This project offers an exciting opportunity for two outstanding graduates to join a major anthropological research project funded by the European Research Council – as part of the conventional track PhD in Anthropology at SOAS. The project is focused on contemporary road-building projects as infrastructure in South Asia. The overarching aim of the project is to explore the relationship between infrastructure investment and global sustainability through research on the politics and dynamics of particular road-building schemes.

New roads are being constructed at unprecedented rates in certain parts of the world. The proposed research will ask: Why? To what end? Who benefits? What ideas lie in the foundations of this new infrastructure? Roads are presented as solutions to poverty, ‘development’ and economic growth. Are they? In what ways? What else might roads do? As cheap oil dwindles and questions of climate change remain, why are so many international institutions cultivating new roads?

The project will provide the first ethnographic account of the culture of road builders, their knowledge practices, interrelations and motivations. The research will be rooted in case studies of particular road projects in Pakistan, India, Maldives and Sri Lanka. These sites have been selected to bring to the fore how nation-building, neo-liberalism, ambition, environmental vulnerability and modernity feature in contemporary road-building. We will look at the organisation of road building on the ground, in offices, and within a broader array of institutions and state bodies in national and international contexts in order to understand the global cultures of road-building practice.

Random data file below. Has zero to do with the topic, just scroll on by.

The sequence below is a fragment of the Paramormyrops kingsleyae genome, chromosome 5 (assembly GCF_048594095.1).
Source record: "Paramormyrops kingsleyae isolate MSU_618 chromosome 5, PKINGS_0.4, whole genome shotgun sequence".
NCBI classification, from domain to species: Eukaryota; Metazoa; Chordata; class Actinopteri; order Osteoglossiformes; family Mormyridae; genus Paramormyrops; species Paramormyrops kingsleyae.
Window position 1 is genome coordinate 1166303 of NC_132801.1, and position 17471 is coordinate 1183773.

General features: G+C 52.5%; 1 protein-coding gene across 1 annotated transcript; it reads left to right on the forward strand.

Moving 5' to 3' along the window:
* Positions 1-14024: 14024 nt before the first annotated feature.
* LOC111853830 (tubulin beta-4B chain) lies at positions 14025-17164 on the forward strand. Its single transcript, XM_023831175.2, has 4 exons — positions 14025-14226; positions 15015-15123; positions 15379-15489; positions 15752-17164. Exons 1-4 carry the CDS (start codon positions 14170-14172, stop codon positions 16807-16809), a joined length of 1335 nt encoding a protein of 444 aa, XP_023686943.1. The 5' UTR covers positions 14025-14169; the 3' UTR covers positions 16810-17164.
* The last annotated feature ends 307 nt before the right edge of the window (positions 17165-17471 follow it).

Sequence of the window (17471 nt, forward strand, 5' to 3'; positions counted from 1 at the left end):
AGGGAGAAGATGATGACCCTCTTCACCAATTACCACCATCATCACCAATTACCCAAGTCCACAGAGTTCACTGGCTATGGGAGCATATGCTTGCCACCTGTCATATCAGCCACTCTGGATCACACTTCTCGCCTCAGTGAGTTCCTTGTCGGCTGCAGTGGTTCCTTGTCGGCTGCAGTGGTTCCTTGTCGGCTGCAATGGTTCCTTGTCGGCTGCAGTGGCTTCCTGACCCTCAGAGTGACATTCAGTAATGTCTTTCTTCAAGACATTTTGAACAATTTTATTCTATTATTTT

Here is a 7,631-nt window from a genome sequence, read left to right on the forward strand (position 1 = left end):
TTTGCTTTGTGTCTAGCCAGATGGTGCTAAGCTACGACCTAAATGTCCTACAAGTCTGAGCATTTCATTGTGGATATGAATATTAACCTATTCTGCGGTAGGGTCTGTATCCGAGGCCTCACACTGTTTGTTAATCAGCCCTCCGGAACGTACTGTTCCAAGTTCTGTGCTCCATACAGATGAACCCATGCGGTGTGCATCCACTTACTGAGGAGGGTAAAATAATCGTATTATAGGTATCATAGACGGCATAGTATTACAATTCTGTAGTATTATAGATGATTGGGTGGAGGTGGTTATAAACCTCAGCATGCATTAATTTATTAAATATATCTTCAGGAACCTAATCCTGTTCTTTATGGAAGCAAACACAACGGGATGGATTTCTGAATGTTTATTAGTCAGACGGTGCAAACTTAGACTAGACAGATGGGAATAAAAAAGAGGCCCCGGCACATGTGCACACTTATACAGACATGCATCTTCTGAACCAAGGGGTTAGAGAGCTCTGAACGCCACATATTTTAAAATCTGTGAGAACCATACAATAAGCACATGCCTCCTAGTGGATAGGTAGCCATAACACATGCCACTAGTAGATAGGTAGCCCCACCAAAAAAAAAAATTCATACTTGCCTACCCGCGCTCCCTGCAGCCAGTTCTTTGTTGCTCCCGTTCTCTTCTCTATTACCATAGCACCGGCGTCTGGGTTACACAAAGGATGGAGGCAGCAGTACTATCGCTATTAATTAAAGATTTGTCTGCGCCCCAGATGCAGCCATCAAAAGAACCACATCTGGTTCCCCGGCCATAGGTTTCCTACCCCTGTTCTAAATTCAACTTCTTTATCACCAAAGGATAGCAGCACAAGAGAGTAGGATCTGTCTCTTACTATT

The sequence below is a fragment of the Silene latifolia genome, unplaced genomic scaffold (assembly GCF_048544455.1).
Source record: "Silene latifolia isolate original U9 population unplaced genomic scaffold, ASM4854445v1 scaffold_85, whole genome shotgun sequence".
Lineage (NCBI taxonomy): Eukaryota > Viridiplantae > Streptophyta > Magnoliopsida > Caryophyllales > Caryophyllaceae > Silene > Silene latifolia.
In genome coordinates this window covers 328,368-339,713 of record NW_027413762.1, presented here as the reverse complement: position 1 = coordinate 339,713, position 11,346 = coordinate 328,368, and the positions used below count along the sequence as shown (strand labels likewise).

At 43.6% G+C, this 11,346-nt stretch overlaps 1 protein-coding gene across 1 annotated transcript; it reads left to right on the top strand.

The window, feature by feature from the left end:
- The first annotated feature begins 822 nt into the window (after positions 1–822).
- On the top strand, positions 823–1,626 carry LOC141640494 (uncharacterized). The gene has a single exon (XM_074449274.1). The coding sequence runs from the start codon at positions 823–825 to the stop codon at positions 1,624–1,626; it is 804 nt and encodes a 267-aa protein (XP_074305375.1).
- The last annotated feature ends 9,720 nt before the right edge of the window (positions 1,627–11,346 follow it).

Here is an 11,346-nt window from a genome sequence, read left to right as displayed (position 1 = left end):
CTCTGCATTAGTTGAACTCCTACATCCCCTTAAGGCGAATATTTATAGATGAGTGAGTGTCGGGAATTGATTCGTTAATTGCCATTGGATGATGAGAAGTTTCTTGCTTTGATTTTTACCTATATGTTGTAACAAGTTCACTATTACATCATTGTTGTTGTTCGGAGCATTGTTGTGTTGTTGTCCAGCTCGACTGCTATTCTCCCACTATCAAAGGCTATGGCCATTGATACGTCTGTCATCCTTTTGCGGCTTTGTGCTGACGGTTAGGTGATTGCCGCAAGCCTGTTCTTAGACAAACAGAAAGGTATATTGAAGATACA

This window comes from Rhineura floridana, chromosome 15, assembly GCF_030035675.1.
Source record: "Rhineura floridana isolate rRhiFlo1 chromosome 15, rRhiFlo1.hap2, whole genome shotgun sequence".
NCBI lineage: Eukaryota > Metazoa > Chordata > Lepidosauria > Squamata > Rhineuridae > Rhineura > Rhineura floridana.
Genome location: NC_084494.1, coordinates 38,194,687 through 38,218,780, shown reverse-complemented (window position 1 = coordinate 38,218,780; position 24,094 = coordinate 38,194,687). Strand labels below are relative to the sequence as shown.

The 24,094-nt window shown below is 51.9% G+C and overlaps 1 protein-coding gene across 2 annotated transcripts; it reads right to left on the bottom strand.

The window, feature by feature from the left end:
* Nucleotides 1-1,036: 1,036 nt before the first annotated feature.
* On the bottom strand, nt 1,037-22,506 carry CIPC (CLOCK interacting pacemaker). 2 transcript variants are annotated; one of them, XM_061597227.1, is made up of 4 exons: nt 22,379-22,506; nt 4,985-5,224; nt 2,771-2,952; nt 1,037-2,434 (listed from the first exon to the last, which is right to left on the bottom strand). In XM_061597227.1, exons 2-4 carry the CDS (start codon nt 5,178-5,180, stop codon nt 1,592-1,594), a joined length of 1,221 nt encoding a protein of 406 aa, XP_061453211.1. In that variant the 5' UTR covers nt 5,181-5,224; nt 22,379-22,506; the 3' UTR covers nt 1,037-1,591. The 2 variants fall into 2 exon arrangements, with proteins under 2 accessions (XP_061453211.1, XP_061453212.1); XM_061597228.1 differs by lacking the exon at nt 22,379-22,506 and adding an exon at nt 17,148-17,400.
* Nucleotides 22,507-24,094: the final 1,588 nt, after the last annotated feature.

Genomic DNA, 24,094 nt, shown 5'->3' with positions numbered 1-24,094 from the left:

Deadline: April 24

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